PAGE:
The disinfection of water with Ultraviolet radiation and
type-testing of Ultraviolet-disinfection plants for drinking water
Alexander Cabaj1, Regina Sommer2
1Institut fur Medizinische Physik und Biostatistik, Veterinarmedizinische Universitat Wien,
2Hygiene-Institut, Universitat Wien
Poster presented at 24th session of the CIE, June 24-30, 1999 in Warsaw (Poland)
Disinfection of drinking water with Ultraviolet-radiation has been put on a new basis in Austria: each new plant must be prototype tested following the Austrian Standard ONORM M 5873. A minimum Reduction Equivalent Dose (RED) of 400 J/m2 of radiation with wavelength 253.7 nm is required which must be proven with a biodosimeter of defined Ultraviolet-susceptibility.
In addition a Ultraviolet-sensor with absolute calibration for irradiance in W/m2 is necessary which measures the reference irradiance and a minimum reference irradiance must be kept in. For type-testing the water flowing into the disinfection plant is seeded with microorganisms and Ultraviolet-transmission is regulated in adding sodium-thiosulphate. In flow through systems the resulting RED can be strongly influenced by dose distributions among the microorganisms after irradiation. If the hydraulic behaviour of the plant is not optimized significant dose distributions occur which reduce the RED. At present biodosimetry is the only method to measure the efficiency of a Ultraviolet-disinfection plant for drinking water.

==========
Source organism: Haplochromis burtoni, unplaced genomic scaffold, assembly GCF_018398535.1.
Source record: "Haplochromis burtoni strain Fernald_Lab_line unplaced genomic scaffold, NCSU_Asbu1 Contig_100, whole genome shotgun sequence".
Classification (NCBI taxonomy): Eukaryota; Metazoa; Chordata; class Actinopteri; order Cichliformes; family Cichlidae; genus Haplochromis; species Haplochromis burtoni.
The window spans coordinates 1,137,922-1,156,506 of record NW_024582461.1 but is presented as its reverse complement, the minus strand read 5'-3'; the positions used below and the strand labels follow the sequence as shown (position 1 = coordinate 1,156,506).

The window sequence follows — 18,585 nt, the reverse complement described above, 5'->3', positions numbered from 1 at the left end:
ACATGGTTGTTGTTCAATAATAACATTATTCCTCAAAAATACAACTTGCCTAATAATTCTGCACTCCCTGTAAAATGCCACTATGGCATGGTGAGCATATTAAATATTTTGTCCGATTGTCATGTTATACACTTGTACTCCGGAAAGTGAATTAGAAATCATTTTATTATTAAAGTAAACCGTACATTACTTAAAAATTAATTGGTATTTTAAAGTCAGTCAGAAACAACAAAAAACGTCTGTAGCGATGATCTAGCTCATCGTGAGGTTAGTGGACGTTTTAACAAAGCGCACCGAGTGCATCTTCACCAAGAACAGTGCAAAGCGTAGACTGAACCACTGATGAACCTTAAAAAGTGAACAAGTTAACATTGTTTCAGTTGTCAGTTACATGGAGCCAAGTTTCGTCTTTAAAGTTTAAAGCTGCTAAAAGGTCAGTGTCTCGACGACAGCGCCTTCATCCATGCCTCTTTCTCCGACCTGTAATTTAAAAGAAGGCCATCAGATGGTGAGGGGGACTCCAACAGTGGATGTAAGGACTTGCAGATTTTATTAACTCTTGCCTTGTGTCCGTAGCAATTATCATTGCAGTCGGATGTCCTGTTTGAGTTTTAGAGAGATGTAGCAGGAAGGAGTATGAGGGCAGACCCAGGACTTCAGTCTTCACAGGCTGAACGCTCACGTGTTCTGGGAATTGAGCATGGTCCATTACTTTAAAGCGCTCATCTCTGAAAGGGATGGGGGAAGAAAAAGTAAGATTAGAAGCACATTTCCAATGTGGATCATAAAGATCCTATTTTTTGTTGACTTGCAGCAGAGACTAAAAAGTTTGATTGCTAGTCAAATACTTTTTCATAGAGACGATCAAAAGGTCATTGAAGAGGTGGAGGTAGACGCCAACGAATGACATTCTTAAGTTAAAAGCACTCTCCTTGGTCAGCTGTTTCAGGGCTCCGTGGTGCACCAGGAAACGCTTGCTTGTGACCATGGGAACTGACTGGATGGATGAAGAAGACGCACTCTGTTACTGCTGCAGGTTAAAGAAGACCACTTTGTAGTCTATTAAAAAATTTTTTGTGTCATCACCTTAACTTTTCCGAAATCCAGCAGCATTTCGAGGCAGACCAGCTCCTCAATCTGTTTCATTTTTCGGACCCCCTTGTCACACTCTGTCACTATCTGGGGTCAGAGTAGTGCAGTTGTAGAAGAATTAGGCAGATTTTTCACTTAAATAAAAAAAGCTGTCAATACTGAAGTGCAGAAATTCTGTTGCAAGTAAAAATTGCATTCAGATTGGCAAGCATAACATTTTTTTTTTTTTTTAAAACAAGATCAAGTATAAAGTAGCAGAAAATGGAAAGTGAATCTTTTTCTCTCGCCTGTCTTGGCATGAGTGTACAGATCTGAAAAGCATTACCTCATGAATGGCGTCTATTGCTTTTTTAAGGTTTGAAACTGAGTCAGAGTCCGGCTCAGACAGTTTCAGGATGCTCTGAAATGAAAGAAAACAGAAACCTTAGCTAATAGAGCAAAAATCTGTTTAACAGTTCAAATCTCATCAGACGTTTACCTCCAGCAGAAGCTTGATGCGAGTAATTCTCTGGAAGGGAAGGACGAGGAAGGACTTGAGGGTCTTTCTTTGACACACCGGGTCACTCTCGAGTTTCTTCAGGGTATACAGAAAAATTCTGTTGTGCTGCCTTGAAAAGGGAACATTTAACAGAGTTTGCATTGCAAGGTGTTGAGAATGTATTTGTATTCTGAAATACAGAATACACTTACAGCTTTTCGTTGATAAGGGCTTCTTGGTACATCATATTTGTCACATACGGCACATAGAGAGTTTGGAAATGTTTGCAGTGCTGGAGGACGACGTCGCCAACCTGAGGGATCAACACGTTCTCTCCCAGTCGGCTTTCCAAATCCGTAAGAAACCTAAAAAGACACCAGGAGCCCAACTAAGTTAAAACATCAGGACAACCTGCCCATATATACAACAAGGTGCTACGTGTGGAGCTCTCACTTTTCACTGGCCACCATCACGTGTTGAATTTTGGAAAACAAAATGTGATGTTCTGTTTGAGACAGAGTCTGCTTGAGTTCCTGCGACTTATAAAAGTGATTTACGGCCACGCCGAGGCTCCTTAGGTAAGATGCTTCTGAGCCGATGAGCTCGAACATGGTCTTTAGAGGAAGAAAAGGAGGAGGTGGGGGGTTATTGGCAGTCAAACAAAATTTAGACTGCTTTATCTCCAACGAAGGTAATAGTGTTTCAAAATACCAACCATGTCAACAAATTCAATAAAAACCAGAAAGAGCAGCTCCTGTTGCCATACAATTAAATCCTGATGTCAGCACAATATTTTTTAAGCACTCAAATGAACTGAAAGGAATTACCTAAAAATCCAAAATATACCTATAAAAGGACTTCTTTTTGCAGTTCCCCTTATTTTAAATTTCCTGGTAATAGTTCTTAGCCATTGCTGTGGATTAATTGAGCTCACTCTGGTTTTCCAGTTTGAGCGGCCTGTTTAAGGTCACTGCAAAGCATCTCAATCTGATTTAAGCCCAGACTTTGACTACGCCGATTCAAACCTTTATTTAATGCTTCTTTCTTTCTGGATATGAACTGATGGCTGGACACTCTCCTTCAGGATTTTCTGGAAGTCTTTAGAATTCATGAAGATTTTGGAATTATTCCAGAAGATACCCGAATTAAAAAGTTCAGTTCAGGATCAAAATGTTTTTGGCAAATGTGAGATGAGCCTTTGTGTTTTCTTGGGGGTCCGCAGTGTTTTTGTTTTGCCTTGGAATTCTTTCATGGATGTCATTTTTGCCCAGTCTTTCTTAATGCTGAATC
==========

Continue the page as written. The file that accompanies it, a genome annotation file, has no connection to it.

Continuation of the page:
MATERIALS AND METHODS
As biodosimeter spores of Bacillus subtilis ATCC 6633 (cultivation method described in Sommer and Cabaj, 1993) were used which were calibribated with respect to their Ultraviolet-susceptibility at 253.7 nm in a laboratory irradiation device with quasi parallel radiation from mercury low pressure lamps. Ultraviolet fluence was measured with a radiometer from International Light (IL1700 with Detector SED240, interference filter NS254 and W entrance optics), corrections for reflexion at the surface of the suspension and absorbance in the suspension were made.
The calibrated spores were added to the water flowing into the disinfection plant and their concentration was determined before and after irradiation. In addition to the spores sodium-thiosulfate was added to the water in order to reduce water transmittance to an appropriate value. Static mixers were used to achieve homogeneous concentrations of spores and of Ultraviolet-absorbing sodium-thiosulphate.